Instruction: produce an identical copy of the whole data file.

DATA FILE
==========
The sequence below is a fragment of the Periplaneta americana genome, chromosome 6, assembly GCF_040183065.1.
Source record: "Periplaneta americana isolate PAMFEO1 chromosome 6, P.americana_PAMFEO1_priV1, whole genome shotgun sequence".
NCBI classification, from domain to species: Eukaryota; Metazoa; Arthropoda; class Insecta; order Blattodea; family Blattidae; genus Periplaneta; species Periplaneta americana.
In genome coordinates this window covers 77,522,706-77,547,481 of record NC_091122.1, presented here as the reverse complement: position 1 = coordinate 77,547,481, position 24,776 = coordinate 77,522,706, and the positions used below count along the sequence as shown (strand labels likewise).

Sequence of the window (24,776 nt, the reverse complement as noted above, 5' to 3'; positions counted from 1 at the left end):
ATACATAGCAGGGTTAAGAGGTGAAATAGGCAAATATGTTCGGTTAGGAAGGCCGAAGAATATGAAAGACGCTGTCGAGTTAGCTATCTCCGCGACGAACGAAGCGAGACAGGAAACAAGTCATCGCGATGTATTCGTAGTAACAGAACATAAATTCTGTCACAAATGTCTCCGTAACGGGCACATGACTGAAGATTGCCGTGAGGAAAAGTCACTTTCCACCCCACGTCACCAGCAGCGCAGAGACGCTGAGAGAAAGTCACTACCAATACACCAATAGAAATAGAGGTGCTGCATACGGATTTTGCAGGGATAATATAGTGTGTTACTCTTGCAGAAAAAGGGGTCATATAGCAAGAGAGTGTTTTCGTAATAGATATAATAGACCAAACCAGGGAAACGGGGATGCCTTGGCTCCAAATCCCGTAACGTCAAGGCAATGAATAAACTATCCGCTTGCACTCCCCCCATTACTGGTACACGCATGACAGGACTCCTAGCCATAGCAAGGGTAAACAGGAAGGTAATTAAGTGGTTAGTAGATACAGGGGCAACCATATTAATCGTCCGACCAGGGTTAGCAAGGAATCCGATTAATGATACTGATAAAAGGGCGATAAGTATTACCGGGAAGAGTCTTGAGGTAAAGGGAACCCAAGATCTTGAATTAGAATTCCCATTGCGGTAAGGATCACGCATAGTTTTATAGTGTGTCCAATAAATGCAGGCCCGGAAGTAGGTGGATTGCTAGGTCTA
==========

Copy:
The sequence below is a fragment of the Periplaneta americana genome, chromosome 6, assembly GCF_040183065.1.
Source record: "Periplaneta americana isolate PAMFEO1 chromosome 6, P.americana_PAMFEO1_priV1, whole genome shotgun sequence".
NCBI classification, from domain to species: Eukaryota; Metazoa; Arthropoda; class Insecta; order Blattodea; family Blattidae; genus Periplaneta; species Periplaneta americana.
In genome coordinates this window covers 77,522,706-77,547,481 of record NC_091122.1, presented here as the reverse complement: position 1 = coordinate 77,547,481, position 24,776 = coordinate 77,522,706, and the positions used below count along the sequence as shown (strand labels likewise).

Sequence of the window (24,776 nt, the reverse complement as noted above, 5' to 3'; positions counted from 1 at the left end):
ATACATAGCAGGGTTAAGAGGTGAAATAGGCAAATATGTTCGGTTAGGAAGGCCGAAGAATATGAAAGACGCTGTCGAGTTAGCTATCTCCGCGACGAACGAAGCGAGACAGGAAACAAGTCATCGCGATGTATTCGTAGTAACAGAACATAAATTCTGTCACAAATGTCTCCGTAACGGGCACATGACTGAAGATTGCCGTGAGGAAAAGTCACTTTCCACCCCACGTCACCAGCAGCGCAGAGACGCTGAGAGAAAGTCACTACCAATACACCAATAGAAATAGAGGTGCTGCATACGGATTTTGCAGGGATAATATAGTGTGTTACTCTTGCAGAAAAAGGGGTCATATAGCAAGAGAGTGTTTTCGTAATAGATATAATAGACCAAACCAGGGAAACGGGGATGCCTTGGCTCCAAATCCCGTAACGTCAAGGCAATGAATAAACTATCCGCTTGCACTCCCCCCATTACTGGTACACGCATGACAGGACTCCTAGCCATAGCAAGGGTAAACAGGAAGGTAATTAAGTGGTTAGTAGATACAGGGGCAACCATATTAATCGTCCGACCAGGGTTAGCAAGGAATCCGATTAATGATACTGATAAAAGGGCGATAAGTATTACCGGGAAGAGTCTTGAGGTAAAGGGAACCCAAGATCTTGAATTAGAATTCCCATTGCGGTAAGGATCACGCATAGTTTTATAGTGTGTCCAATAAATGCAGGCCCGGAAGTAGGTGGATTGCTAGGTCTA